Volcano Monitoring: Reducing the Risks of Volcanic Hazards for Society

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NASA LaRC scientist Dr. Jean-Paul Vernier provided an update to the Congressional Hazards Caucus on NASA Disaster Program’s response to assess and reduce the impacts to people and property for the recent volcanic eruptions of  Kilauea, Hawaii, and Fuego, Guatemala.

Dr. Vernier was accompanied by Director of Science Dave Young (LaRC), Shanna McClain (NASA HQ), Batu Osmanoglu (GSFC), and Donna Lawson (OLIA/ LaRC).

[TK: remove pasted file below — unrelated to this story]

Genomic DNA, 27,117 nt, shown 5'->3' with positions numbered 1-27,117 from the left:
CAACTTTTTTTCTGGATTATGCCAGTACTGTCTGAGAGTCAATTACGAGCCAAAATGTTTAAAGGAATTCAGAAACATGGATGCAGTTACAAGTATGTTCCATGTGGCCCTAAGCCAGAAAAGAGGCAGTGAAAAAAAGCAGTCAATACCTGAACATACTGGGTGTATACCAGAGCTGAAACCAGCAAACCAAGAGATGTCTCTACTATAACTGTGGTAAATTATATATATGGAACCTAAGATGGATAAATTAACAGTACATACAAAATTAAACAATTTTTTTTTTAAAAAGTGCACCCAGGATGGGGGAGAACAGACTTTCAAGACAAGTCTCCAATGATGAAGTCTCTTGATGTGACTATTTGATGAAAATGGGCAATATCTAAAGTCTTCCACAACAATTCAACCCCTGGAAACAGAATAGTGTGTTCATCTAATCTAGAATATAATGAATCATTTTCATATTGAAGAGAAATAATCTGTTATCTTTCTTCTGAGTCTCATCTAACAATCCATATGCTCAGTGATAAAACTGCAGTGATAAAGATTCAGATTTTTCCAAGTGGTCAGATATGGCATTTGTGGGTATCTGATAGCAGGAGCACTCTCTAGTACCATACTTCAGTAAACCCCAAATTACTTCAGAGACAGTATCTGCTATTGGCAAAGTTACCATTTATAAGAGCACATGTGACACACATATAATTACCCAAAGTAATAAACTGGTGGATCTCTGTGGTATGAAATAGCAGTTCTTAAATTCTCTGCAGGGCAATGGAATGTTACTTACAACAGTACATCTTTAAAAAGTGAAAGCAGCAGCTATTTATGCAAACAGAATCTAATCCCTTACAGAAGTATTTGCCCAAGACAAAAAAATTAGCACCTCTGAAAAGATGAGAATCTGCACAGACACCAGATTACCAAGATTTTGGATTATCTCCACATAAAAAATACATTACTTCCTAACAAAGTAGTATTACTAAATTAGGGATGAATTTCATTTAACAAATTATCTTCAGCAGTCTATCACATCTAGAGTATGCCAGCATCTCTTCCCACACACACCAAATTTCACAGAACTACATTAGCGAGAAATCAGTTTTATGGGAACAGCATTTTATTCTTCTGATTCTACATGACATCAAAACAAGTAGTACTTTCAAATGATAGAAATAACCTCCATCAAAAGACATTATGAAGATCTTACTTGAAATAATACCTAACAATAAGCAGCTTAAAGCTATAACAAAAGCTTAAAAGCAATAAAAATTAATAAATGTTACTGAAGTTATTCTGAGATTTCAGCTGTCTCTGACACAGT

The Congressional Hazards Caucus briefing drew a record number of 65 attendees, including approximately 50 staff members representing a diverse geographic group of Congressional offices and committees.  The brief was informative and included updates from the U.S. Geological Survey (USGS) program coordinator for volcano hazards, Dr. Charles Mandeville,  a professor of seismology at the University of South Florida, Dr. Stephen McNutt, as well as NASA’s Disaster Coordinator for the Kilauea response efforts. USGS recognized NASA’s numerous contributions to the disaster response with technological support for lava flow direct broadcast from helicopters and UAVs, the GLISTIN aircraft mission to measure volumetric lava fields through elevation maps, satellite supports with radar, thermal imageries and air quality monitoring systems through NASA’s satellites and international partners. NASA demonstrated that the diversity of its satellite and airborne assets is key to provide a comprehensive perspective on the impacts of volcanoes from lava destruction of homes and infrastructures to reduction in air quality. Staff had several questions regarding number of active volcanoes being monitored globally, resources needed, and USGS’ use of the recent funding plus up.  Transportation committee staff asked whether data feeds into the earthquake monitoring system. Questions directed at NASA focused on air quality and monitoring of long-term impacts.